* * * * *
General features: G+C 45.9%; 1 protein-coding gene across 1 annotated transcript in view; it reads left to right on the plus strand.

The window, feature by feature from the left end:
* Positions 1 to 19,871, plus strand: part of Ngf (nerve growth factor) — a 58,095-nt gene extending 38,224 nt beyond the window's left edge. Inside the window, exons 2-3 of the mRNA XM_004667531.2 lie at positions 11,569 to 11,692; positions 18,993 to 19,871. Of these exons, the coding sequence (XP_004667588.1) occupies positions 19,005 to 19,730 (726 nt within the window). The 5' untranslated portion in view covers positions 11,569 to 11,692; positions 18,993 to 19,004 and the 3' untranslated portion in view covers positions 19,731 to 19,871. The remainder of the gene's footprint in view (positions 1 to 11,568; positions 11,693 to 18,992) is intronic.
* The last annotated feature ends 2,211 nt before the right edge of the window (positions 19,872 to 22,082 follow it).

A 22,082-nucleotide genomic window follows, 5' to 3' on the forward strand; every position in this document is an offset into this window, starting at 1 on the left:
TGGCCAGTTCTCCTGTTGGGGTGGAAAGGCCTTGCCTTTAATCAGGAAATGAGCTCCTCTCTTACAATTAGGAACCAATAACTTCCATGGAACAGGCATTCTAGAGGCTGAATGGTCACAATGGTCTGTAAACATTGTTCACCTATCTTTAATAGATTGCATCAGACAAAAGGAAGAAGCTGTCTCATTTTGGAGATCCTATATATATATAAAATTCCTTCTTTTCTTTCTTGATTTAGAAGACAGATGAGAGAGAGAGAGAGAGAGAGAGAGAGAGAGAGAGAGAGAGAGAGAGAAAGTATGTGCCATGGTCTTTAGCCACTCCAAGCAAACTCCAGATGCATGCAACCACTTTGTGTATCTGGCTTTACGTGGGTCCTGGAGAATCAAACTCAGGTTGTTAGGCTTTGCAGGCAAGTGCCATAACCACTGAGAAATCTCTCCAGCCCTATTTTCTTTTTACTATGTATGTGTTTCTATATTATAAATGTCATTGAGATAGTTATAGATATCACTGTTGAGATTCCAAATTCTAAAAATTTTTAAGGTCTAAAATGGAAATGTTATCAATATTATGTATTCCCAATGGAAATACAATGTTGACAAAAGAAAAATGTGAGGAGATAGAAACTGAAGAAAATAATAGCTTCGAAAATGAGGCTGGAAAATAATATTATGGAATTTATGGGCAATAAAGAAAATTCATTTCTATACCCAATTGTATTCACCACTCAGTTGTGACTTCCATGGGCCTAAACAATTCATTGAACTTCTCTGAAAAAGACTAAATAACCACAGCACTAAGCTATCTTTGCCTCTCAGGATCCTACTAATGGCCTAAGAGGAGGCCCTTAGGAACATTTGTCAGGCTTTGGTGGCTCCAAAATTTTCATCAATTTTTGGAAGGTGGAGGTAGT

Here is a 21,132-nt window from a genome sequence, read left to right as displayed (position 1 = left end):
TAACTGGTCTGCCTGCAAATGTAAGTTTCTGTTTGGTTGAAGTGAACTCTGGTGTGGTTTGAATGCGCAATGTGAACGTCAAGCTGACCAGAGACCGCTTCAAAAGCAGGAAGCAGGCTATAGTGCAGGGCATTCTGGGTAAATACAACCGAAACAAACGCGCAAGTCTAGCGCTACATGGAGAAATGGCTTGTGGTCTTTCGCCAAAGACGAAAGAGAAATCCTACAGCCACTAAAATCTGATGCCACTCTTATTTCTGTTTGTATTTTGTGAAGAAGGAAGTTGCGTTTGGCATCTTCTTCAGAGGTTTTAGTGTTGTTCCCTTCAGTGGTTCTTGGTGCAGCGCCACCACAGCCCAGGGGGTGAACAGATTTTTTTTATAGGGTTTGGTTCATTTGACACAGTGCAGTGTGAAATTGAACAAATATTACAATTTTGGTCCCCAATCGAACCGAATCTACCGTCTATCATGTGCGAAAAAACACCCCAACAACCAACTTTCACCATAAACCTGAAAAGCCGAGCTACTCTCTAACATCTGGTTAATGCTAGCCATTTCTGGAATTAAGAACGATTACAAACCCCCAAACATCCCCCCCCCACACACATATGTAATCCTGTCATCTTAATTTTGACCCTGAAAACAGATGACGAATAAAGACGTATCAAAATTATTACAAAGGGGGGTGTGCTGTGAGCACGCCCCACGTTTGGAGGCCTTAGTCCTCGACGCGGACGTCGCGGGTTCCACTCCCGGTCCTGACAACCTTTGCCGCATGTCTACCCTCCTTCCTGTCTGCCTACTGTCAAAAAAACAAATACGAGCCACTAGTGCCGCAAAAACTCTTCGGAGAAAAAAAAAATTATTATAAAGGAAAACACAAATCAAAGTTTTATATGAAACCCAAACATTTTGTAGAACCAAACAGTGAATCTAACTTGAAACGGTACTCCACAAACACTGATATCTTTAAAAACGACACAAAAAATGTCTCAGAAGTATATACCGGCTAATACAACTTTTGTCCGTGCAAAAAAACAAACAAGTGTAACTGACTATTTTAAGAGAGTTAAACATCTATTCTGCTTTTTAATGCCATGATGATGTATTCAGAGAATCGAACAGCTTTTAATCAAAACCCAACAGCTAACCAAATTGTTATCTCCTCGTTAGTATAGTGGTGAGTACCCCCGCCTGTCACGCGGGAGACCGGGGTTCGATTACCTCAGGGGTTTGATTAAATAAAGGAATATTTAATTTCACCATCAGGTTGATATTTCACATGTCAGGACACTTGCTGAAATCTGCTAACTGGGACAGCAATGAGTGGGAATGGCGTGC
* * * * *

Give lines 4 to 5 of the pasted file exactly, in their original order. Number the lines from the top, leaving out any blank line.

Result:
* The last annotated feature ends 2,211 nt before the right edge of the window (positions 19,872 to 22,082 follow it).

A 22,082-nucleotide genomic window follows, 5' to 3' on the forward strand; every position in this document is an offset into this window, starting at 1 on the left: